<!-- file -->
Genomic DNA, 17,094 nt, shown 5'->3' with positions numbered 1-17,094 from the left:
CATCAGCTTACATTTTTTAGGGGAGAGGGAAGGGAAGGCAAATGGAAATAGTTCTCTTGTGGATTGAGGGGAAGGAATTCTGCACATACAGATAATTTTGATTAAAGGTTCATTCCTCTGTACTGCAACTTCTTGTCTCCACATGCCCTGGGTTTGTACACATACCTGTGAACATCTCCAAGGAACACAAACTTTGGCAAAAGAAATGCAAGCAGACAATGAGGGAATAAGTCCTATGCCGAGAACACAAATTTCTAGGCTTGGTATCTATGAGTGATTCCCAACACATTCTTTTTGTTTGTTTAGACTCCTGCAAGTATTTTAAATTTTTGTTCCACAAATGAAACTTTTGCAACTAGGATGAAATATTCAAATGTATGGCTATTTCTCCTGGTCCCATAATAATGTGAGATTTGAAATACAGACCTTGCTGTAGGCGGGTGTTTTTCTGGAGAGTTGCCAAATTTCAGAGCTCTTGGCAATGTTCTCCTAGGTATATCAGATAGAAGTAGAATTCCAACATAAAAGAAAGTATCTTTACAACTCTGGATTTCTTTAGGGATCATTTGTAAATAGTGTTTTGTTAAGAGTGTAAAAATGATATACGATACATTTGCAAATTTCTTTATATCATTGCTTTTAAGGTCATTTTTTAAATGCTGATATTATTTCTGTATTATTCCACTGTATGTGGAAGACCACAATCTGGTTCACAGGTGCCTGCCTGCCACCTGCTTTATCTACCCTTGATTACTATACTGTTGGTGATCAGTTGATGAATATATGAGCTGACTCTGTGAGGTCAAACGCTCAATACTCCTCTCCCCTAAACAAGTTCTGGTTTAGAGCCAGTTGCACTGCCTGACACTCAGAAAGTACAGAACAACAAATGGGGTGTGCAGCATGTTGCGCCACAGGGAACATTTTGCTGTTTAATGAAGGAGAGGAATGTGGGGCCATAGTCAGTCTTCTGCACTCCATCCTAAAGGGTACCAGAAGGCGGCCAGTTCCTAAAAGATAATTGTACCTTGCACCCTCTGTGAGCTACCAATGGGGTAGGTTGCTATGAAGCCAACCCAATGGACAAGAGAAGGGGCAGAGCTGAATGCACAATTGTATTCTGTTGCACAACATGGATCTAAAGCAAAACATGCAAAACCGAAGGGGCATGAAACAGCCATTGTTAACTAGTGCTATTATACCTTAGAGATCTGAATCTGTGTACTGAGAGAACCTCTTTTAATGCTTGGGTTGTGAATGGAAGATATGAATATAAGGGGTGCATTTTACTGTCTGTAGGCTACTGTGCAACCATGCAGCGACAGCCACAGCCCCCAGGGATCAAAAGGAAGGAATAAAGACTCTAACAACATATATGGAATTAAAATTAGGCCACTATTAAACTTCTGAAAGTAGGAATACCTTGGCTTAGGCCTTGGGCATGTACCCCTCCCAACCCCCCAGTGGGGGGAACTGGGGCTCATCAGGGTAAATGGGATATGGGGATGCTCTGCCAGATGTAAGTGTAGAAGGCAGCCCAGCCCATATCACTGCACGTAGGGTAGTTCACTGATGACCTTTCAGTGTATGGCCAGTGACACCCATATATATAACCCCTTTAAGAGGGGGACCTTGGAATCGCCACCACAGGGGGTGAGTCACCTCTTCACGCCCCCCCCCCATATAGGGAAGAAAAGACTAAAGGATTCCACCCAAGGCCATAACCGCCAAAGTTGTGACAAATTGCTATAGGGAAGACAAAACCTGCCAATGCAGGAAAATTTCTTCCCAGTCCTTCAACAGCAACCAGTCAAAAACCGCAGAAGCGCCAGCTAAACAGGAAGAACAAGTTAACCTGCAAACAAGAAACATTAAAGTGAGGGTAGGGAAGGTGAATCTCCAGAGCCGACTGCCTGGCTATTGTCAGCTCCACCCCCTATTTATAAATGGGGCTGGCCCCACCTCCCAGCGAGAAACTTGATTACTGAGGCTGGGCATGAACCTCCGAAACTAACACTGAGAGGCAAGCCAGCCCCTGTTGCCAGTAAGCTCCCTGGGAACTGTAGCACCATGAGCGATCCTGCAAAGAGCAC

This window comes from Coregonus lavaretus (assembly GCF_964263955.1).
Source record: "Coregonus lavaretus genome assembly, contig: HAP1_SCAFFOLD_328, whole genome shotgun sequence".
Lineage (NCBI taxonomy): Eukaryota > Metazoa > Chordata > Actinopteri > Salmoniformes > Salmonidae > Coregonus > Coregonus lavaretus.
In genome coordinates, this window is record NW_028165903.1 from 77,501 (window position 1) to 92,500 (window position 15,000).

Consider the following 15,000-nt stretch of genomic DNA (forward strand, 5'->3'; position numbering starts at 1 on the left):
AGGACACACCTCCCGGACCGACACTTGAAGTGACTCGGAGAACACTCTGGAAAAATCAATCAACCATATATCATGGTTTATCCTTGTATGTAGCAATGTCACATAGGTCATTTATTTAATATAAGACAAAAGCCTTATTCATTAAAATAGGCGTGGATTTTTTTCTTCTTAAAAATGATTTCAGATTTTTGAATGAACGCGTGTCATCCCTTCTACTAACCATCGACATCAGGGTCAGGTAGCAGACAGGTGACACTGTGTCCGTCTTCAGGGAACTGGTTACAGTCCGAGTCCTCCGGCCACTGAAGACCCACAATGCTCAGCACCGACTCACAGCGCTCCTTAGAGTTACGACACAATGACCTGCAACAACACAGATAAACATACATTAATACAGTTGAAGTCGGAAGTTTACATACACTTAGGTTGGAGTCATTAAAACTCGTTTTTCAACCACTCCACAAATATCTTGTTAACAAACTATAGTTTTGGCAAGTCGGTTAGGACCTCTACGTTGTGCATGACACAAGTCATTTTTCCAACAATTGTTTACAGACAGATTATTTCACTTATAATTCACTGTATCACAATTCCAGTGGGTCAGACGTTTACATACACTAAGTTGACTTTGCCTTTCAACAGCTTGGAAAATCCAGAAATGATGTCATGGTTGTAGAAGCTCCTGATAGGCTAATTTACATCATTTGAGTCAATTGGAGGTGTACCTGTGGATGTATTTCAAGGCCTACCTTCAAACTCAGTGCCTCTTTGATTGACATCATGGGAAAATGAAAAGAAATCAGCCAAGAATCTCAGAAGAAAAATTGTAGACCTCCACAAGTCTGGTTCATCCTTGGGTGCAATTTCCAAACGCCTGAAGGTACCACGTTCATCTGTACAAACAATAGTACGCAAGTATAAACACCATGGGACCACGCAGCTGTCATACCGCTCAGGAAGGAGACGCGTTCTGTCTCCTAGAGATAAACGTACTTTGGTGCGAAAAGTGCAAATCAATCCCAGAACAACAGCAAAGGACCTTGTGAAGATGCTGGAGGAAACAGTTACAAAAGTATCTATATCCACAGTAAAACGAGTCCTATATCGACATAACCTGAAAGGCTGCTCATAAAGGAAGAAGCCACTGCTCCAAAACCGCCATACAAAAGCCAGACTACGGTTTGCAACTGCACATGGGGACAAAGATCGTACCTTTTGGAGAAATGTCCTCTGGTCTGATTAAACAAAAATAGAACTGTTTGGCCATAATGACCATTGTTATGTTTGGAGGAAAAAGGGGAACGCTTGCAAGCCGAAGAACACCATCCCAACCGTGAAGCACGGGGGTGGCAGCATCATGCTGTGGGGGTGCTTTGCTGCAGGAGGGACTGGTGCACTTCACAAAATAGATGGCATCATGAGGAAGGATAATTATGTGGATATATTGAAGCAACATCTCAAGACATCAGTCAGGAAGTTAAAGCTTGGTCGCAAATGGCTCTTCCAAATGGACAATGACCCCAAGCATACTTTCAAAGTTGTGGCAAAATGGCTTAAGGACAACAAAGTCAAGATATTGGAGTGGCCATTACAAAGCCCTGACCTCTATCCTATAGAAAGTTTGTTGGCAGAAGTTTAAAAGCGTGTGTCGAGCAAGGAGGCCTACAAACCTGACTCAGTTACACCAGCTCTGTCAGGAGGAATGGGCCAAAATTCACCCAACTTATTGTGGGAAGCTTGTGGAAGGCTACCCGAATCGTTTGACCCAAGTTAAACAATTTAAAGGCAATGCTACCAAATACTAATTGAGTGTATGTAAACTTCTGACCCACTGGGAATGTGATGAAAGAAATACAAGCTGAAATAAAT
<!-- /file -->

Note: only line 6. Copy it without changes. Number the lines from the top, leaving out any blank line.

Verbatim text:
In genome coordinates, this window is record NW_028165903.1 from 77,501 (window position 1) to 92,500 (window position 15,000).